So it's important to be able to analyze financial statements as well as create them in this class. Well, another way we can analyze them is through a vertical analysis. Let's check it out. So you may have previously learned about a horizontal analysis where we do a percentage change from 1 year to the next. If not, you'll learn about it in a different video. Here we're going to learn about the vertical analysis. A vertical analysis is still dealing with percentage changes, but we're not dealing with year over year changes anymore. We're going to be dealing with a percentage of the base amount on the financial statement. So we're going to do this for the income statement and the balance sheet. So let's see what the base amount is going to be for each of those statements.

On the income statement, our base amount is going to be our net sales. Our net sales or just our sales revenue, right? Or our sales revenue if we don't have a net sales amount. We're going to use that top line, sales revenue. Whatever the top line is on your income statement, that's what we're using as our base. And then we're going to have on the balance sheet, our base is going to be our total assets and we're also going to use so for the assets part, we're going to use total assets And for the liabilities and equity, we're going to use total liabilities and equity. But remember, these numbers are the same, aren't they, right? Total assets equal total liabilities and equity. So they're going to be the same number. So either way, we're going to have that number, as our balance sheet base.

What do I mean when I say base? That's what we're going to use as the denominator in our percentage formula. So remember that when we find the percentage of the base, what we're going to do is we're going to take the line item amount, say, selling expense like we have down here and we're going to divide it by the base amount. So if that was on the income statement, it would be the selling expense, whatever that amount is for the year divided by the net sales, because we're dealing with the income statement. And remember that we're getting a percentage, so we are going to multiply this by 100 to move the decimal place 2 places and get a percentage.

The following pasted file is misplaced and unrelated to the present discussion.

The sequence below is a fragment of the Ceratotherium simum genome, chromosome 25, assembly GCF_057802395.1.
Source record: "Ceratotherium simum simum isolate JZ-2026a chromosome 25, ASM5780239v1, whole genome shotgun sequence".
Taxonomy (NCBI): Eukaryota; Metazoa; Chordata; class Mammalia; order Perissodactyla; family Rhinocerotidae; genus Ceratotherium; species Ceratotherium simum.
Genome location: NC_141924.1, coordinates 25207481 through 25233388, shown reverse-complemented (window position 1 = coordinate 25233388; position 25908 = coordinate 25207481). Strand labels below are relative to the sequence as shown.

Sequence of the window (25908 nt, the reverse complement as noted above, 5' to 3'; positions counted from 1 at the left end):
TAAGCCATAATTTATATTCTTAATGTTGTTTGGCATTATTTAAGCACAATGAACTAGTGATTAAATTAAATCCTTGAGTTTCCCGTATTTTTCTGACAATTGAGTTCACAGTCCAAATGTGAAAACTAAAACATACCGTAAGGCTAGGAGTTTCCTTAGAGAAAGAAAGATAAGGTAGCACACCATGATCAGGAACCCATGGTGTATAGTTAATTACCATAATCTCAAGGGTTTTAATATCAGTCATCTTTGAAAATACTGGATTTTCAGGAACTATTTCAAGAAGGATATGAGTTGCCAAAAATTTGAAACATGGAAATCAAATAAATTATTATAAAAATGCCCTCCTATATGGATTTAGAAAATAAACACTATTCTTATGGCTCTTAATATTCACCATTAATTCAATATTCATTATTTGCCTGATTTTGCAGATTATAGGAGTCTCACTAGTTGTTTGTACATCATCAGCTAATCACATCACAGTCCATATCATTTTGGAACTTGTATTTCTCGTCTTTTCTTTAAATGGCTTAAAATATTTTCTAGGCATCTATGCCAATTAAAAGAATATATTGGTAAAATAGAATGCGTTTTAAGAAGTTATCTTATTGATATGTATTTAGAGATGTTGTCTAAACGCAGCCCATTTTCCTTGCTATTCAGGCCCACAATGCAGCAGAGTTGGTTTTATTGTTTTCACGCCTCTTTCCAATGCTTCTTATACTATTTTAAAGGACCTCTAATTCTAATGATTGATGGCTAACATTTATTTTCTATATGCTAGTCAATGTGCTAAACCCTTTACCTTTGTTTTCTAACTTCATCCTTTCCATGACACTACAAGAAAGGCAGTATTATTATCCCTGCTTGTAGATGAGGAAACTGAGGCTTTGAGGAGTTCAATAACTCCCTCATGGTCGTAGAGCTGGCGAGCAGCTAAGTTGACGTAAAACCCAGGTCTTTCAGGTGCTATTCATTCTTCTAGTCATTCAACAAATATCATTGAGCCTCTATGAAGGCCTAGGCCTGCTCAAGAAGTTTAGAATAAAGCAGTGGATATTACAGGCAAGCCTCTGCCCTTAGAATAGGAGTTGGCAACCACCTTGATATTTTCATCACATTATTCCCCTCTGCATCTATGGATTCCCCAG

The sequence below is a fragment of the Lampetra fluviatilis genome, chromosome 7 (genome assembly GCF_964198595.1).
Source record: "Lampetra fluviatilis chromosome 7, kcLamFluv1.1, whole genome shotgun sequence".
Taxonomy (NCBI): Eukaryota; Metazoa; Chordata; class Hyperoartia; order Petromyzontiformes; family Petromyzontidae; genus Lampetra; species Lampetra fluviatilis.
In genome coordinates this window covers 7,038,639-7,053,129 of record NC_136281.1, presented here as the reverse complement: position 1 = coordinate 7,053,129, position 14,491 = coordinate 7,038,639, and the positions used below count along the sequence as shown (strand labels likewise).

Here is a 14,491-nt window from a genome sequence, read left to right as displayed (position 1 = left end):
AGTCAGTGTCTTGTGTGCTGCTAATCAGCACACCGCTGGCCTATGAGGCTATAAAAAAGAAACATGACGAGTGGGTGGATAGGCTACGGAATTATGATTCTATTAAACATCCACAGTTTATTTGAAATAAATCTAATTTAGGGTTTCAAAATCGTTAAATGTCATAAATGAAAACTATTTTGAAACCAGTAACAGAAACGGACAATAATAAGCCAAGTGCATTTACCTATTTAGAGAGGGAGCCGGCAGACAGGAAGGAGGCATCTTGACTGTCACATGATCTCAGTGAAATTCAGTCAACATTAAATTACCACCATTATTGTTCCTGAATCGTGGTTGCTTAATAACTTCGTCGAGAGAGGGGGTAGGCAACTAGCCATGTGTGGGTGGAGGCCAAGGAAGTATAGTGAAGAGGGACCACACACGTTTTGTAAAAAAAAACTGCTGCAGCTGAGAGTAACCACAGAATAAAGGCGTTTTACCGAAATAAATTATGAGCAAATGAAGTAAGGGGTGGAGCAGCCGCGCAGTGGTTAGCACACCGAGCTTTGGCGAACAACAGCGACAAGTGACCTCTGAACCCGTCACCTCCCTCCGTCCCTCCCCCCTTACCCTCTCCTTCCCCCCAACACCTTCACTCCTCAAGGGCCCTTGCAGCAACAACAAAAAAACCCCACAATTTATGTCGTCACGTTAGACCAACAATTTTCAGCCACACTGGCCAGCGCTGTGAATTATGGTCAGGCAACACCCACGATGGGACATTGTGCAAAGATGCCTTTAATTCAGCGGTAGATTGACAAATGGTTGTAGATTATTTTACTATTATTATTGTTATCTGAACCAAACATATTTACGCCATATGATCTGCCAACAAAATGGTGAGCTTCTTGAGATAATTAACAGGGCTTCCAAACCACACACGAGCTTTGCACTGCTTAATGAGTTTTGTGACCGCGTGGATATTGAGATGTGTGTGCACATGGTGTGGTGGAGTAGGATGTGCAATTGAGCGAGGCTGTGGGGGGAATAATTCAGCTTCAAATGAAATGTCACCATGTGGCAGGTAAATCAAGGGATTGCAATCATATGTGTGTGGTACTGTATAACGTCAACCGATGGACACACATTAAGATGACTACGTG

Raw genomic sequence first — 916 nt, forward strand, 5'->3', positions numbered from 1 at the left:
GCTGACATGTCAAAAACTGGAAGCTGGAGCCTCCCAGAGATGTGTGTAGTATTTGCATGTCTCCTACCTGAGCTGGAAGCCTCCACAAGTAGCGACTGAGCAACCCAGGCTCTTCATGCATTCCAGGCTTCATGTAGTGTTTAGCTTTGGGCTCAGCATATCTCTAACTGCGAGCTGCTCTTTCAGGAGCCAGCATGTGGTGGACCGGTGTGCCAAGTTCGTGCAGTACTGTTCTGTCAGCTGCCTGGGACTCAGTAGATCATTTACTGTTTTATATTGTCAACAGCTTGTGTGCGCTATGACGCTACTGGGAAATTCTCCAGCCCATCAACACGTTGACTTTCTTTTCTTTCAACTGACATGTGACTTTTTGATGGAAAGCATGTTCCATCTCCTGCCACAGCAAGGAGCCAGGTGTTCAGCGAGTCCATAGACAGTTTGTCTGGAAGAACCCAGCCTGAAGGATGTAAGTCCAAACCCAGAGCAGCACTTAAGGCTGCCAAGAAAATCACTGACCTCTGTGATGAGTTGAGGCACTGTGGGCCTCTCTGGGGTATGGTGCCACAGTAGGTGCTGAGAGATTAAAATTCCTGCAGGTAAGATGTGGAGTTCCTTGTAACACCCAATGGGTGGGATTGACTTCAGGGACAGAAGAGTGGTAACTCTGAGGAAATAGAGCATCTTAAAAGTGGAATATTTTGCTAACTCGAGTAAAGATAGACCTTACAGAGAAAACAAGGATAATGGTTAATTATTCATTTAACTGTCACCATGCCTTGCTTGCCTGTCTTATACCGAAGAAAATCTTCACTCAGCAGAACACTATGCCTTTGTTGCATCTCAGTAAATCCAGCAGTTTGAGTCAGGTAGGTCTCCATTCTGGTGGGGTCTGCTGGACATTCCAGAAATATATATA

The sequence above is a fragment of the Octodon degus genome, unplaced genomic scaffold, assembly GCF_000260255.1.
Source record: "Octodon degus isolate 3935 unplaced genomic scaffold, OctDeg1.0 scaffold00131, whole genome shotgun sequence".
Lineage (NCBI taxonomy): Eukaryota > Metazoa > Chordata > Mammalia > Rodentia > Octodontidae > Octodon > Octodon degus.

Let me go ahead and show you how we do a vertical analysis here on an income statement and then you guys can get some practice on a balance sheet. So let's go ahead and do it for 2 years here. We've got 2018 and we've got our net sales. So remember that net sales, this is our base amount. This is always going to be the denominator. In every single one of our calculations, the base amount is net sales for that year. So 2018, the base amount is always going to be 65455 and when we do 2017, it'll always be 58081.

Let's go ahead and do a couple of them and then I'm going to speed it up. I've done a lot of these calculations ahead of time. It's just going to be a lot of number crunching, that's why we became accountants because we love using our calculator. Hit all those buttons. Let's go ahead and do it. So net sales, this one's always going to be 100%, right? It's going to be 100% of itself. This calculation, we would do 65455, the line item amount divided by the base amount which is net sales. So that's going to be obviously 1, we multiply it by 100 to get the percentage and that one is 100%. So net sales is 100% of itself. Wow, that's very revealing information. Let's go on down and we'll start getting some better information.